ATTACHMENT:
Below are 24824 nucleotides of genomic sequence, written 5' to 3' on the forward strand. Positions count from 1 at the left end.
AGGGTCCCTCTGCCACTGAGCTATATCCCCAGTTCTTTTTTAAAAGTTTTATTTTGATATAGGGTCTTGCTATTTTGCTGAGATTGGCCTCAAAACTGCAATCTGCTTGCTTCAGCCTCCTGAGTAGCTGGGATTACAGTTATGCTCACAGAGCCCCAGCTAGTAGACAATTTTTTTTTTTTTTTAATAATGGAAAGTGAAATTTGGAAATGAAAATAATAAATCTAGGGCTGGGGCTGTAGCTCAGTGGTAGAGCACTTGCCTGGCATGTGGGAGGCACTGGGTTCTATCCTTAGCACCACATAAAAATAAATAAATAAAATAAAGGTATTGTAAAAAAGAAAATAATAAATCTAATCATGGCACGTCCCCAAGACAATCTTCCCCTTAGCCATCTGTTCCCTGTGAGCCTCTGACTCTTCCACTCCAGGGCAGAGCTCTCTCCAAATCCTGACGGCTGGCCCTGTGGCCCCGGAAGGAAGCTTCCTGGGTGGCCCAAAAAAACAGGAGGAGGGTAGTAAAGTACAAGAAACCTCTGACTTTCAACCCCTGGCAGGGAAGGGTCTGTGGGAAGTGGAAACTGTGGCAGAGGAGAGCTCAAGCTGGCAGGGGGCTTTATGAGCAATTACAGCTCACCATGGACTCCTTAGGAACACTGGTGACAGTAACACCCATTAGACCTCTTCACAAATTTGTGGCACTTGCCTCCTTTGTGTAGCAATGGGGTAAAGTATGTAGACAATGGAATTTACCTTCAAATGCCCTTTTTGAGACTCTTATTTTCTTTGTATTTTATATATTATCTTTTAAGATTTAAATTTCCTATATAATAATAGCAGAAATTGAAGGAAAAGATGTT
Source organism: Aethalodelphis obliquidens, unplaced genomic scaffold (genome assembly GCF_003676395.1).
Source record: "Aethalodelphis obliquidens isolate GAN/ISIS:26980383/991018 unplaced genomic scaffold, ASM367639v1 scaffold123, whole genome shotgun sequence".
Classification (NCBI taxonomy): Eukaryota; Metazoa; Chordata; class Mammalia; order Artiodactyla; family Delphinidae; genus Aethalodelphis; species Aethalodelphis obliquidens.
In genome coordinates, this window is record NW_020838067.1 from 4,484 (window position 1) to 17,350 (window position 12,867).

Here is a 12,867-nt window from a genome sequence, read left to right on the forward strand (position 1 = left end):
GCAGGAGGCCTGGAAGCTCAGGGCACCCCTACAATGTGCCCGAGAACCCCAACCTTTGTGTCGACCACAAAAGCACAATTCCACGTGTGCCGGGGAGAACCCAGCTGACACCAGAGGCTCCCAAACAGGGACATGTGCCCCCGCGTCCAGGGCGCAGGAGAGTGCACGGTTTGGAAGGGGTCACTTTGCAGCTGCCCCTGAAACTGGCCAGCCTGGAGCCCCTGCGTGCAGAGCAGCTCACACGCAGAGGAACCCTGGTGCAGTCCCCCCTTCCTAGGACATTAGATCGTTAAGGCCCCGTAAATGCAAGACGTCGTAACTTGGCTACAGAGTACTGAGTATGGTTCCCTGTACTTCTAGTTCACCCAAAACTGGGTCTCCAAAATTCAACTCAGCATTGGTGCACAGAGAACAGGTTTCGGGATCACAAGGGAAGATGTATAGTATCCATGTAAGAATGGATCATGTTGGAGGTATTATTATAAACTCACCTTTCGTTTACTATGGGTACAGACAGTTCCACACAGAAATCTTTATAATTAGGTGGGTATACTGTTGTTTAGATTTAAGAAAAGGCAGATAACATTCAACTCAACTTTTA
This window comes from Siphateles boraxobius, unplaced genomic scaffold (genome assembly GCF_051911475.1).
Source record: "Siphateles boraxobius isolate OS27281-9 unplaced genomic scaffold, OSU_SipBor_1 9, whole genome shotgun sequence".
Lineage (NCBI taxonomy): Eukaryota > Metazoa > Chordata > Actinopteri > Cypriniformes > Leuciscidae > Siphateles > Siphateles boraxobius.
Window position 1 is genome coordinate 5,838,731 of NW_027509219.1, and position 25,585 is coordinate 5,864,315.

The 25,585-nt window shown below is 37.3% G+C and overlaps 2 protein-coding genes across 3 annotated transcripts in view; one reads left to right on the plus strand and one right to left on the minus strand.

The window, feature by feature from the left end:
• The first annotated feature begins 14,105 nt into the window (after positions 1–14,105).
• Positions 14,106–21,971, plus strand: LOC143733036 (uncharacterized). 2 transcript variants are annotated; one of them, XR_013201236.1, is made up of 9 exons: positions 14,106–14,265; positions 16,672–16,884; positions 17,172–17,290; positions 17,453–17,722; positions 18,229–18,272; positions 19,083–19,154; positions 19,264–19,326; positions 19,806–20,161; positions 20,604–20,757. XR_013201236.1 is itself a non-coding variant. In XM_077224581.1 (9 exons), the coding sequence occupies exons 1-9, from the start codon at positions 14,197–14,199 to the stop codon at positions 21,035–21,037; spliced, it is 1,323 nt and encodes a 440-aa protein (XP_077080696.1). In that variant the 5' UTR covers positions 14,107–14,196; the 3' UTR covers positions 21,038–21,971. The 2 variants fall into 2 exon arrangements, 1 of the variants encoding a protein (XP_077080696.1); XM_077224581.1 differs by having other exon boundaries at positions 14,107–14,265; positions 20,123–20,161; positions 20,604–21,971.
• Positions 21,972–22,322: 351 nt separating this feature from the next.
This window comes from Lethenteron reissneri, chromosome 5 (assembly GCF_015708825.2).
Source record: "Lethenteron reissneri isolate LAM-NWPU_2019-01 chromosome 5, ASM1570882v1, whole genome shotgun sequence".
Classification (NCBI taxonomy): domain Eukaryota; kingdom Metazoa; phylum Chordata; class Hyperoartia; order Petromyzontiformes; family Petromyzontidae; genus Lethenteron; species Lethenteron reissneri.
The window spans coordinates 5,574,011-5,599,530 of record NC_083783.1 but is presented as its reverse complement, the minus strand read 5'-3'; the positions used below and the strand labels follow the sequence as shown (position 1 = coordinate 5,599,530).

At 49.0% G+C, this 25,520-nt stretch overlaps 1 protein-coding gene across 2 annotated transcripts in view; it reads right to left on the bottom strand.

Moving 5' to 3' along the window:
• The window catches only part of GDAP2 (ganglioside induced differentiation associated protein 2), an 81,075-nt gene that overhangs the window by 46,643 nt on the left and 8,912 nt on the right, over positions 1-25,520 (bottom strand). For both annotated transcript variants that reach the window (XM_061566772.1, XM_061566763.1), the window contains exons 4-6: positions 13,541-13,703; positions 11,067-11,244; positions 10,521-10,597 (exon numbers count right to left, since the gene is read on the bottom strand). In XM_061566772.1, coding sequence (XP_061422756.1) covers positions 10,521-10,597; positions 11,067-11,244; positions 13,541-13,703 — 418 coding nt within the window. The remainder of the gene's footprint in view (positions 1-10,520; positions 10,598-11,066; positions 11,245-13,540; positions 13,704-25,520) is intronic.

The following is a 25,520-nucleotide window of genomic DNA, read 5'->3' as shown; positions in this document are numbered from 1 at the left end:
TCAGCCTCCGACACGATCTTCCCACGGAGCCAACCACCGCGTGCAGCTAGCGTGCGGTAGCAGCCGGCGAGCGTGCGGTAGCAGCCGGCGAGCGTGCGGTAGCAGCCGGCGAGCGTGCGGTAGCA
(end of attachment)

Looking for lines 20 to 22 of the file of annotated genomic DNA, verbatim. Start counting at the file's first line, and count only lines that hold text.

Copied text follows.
Classification (NCBI taxonomy): domain Eukaryota; kingdom Metazoa; phylum Chordata; class Hyperoartia; order Petromyzontiformes; family Petromyzontidae; genus Lethenteron; species Lethenteron reissneri.
The window spans coordinates 5,574,011-5,599,530 of record NC_083783.1 but is presented as its reverse complement, the minus strand read 5'-3'; the positions used below and the strand labels follow the sequence as shown (position 1 = coordinate 5,599,530).

At 49.0% G+C, this 25,520-nt stretch overlaps 1 protein-coding gene across 2 annotated transcripts in view; it reads right to left on the bottom strand.